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The Government has just published its response to the Family Justice Review. As expected, it accepted most of the Review's recommendations and set forth a preliminary timetable for their implementation. Its commitment to reducing delays within the family justice system is both welcome and timely, but it will be severely tested by the financial realities under which it operates.
Therein, perhaps, lay the Government's greatest difficulty and apparent paradox: the reforms envisaged are the widest ranging since the advent of the Children Act 1989, but its finances have rarely been so stretched. This requires a delicate balancing act, and it is by no means certain that they will achieve it.
One of the preferred methods the Government is using in order to reduce delays in the courts is by diverting private family disputes towards alternative dispute resolution: compulsory MIAMs, the creation of an online ‘hub' providing information on ADR, financial investment in mediation services, and the development of Parenting Agreements are all intended to provide parents with the means to plan for their children's future without using the court system. These can provide a cost-effective and conciliatory solution to many couples, and it is easy to understand why the Government would want to nudge them towards these.
ADR alone, however, cannot solve the problem. The vast majority of couples, around ninety percent, already settle their disputes without going to court. Those that do reach court often do so because they are difficult and acrimonious cases, with little chance for voluntary conciliation or agreement. Whatever its perceived failings, the court system remains the only place to resolve such disputes.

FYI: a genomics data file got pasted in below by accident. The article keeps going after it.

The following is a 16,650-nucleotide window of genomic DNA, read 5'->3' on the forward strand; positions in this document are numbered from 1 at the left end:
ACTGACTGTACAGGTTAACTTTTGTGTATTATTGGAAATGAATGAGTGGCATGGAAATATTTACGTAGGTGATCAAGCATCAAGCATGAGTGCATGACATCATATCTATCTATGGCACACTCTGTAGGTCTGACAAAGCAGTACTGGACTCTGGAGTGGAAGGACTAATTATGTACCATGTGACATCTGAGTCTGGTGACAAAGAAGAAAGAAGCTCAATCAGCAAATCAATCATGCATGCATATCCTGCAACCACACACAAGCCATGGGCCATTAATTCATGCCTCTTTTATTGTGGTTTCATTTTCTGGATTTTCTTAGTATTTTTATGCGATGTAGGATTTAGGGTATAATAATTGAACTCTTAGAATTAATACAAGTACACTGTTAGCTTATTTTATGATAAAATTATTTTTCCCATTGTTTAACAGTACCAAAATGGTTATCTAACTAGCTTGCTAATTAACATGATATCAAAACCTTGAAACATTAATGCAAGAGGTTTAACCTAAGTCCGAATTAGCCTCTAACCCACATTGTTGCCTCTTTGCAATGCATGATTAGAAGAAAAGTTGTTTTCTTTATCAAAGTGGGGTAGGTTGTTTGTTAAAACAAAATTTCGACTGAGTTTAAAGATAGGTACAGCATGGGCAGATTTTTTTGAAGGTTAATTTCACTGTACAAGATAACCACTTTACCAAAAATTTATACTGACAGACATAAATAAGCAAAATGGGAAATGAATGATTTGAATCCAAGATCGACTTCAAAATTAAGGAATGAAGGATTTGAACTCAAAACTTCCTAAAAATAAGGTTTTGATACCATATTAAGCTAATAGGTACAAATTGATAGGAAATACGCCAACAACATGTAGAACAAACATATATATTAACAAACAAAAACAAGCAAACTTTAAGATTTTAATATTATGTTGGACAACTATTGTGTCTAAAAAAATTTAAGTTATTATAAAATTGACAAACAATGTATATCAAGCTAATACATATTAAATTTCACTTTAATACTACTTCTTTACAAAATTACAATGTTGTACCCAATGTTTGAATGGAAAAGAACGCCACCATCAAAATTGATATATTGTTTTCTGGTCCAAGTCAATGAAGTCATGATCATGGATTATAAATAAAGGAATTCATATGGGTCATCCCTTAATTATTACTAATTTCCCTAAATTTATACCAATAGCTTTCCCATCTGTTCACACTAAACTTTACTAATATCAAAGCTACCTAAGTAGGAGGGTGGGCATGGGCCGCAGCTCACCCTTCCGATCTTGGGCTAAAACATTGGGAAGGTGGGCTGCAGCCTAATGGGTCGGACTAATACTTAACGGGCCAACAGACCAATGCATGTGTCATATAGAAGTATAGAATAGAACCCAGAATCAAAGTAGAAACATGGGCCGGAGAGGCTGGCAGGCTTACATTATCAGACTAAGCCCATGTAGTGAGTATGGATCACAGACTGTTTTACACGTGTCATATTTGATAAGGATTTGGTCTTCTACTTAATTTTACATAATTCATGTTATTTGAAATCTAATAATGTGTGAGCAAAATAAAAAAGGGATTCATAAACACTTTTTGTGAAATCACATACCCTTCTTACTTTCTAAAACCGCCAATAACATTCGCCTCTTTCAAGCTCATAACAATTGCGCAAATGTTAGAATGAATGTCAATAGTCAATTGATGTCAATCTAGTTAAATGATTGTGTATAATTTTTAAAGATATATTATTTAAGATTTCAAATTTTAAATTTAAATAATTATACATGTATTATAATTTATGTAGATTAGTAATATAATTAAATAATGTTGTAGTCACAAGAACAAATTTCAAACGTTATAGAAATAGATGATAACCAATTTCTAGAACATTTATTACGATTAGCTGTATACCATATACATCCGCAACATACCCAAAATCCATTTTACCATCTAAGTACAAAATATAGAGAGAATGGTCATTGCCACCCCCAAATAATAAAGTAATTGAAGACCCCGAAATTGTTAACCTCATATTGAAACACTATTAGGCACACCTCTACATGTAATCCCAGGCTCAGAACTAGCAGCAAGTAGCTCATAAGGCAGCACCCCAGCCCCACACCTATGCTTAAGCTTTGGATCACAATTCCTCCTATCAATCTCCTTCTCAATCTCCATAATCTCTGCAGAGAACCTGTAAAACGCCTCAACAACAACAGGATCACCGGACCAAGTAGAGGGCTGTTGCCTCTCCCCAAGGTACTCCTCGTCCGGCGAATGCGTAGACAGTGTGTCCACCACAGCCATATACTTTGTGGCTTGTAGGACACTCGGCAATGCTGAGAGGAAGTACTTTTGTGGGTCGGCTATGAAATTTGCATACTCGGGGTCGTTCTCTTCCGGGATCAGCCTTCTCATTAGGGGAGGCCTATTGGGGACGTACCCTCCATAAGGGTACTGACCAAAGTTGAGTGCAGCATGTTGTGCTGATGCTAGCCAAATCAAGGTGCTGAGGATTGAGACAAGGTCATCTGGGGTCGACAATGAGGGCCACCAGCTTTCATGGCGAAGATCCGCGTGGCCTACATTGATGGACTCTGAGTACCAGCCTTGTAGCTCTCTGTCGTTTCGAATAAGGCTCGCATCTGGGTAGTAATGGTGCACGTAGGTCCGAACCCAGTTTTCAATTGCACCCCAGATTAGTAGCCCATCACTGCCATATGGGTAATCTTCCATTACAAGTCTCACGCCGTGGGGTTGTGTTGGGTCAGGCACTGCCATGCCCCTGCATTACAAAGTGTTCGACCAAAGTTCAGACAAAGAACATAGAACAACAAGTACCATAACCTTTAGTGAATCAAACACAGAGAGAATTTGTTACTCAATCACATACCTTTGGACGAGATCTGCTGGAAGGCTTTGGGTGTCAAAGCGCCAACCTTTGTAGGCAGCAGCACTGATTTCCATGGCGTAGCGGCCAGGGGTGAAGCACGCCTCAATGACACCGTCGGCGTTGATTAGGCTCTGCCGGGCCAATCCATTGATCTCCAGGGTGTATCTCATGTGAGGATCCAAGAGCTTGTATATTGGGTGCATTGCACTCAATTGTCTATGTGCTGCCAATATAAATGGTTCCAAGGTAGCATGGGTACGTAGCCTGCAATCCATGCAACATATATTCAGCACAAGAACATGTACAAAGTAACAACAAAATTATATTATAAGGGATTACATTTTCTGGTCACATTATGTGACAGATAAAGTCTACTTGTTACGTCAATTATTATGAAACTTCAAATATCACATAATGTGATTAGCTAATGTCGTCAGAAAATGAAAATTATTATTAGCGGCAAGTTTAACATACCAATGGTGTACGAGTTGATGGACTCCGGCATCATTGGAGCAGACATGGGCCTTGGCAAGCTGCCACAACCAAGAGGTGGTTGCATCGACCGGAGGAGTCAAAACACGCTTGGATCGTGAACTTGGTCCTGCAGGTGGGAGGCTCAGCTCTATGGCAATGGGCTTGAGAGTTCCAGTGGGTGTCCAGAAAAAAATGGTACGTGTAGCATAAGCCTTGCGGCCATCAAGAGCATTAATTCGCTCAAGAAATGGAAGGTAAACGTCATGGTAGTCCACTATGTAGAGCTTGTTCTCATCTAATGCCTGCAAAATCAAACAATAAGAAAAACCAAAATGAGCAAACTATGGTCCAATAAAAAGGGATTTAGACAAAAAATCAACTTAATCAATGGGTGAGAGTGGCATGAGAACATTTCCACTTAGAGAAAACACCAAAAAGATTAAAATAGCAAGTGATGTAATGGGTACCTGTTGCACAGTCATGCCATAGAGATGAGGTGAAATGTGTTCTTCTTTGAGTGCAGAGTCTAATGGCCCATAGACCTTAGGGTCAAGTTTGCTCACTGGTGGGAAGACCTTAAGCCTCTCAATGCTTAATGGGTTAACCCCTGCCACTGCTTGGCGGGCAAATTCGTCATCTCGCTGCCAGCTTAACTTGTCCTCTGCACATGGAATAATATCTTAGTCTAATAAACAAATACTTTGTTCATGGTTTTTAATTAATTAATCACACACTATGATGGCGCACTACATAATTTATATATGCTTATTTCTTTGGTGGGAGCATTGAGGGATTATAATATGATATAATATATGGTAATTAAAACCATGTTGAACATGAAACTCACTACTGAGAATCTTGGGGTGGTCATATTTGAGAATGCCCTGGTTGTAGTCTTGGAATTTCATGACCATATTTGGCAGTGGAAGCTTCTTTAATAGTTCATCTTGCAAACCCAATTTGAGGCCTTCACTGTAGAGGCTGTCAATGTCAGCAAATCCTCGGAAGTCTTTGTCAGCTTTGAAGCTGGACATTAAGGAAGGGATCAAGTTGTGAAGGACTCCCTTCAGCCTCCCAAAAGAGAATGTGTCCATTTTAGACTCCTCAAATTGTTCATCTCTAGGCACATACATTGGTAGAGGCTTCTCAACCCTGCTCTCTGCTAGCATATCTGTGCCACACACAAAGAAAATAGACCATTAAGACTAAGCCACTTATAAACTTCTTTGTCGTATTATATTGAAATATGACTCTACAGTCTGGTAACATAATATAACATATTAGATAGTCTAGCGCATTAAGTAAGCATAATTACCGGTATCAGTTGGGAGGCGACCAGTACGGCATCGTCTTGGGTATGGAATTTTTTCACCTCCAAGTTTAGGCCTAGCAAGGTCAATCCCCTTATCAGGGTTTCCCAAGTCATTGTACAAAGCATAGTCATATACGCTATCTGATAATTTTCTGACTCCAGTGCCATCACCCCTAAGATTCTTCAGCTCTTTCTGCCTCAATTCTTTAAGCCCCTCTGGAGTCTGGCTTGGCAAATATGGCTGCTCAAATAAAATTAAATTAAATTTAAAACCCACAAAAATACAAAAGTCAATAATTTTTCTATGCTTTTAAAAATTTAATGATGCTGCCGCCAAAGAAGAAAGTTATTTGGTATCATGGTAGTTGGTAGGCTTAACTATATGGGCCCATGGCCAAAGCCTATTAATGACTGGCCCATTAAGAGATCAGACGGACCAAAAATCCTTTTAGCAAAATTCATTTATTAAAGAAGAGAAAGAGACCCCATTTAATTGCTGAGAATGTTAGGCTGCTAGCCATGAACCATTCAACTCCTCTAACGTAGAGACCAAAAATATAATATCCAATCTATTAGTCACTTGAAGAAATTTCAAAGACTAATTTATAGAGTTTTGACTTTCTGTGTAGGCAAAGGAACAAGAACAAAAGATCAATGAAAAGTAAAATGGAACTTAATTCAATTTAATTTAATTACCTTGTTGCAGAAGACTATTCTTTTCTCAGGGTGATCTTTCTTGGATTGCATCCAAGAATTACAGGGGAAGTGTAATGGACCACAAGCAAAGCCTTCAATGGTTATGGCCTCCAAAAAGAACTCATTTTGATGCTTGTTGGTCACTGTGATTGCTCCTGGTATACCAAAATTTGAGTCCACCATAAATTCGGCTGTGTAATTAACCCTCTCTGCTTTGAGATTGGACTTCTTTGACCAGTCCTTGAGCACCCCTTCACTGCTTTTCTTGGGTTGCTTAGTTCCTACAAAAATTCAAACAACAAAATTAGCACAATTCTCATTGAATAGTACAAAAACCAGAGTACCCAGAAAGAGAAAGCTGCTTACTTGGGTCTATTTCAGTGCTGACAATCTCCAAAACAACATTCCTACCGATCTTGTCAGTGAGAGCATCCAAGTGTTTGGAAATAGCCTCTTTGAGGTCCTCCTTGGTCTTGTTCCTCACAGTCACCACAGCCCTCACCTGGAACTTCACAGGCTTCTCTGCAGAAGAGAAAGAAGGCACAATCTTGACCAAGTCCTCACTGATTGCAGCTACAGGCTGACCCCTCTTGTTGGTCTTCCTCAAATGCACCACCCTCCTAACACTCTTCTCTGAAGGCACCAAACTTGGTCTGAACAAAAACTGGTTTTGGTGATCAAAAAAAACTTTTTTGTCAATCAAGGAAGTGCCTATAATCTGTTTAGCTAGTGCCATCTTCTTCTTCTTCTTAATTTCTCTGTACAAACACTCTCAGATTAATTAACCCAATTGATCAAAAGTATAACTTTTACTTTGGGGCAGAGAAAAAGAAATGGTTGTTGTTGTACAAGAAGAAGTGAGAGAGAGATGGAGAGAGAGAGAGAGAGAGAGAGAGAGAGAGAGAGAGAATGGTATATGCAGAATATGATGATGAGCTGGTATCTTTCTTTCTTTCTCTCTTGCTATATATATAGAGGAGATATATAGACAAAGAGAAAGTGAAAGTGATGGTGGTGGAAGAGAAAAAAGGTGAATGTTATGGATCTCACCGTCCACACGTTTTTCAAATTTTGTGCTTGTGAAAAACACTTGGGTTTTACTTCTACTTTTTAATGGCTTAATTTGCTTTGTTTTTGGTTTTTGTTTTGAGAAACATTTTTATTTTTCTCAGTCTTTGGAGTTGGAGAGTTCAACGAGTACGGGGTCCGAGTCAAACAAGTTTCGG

It is difficult to understand the logic in implementing such reforms while important budgetary cuts are simultaneously undermining the rest of the system. The legal aid cuts will adversely affect many couples and parents, who will be forced to represent themselves without any understanding of the process, or with unrealistic expectations about the outcome, inevitably leading to further delays and increased court costs. They will do so in a court system which is suffering from service counter closures and reductions in staff. They will be joined by couples for whom ADR was not suitable or effective.
This perfect storm could have a devastating impact on the family justice system as a whole. As part of its commitment to reducing delays and costs, the Government should ensure that all aspects of the system are adequately resourced.
James Carroll Co-chair of the Law Society's Family Law Committee.
The views expressed by contributing authors are not necessarily those of Family Law or Jordan Publishing and should not be considered as legal advice.
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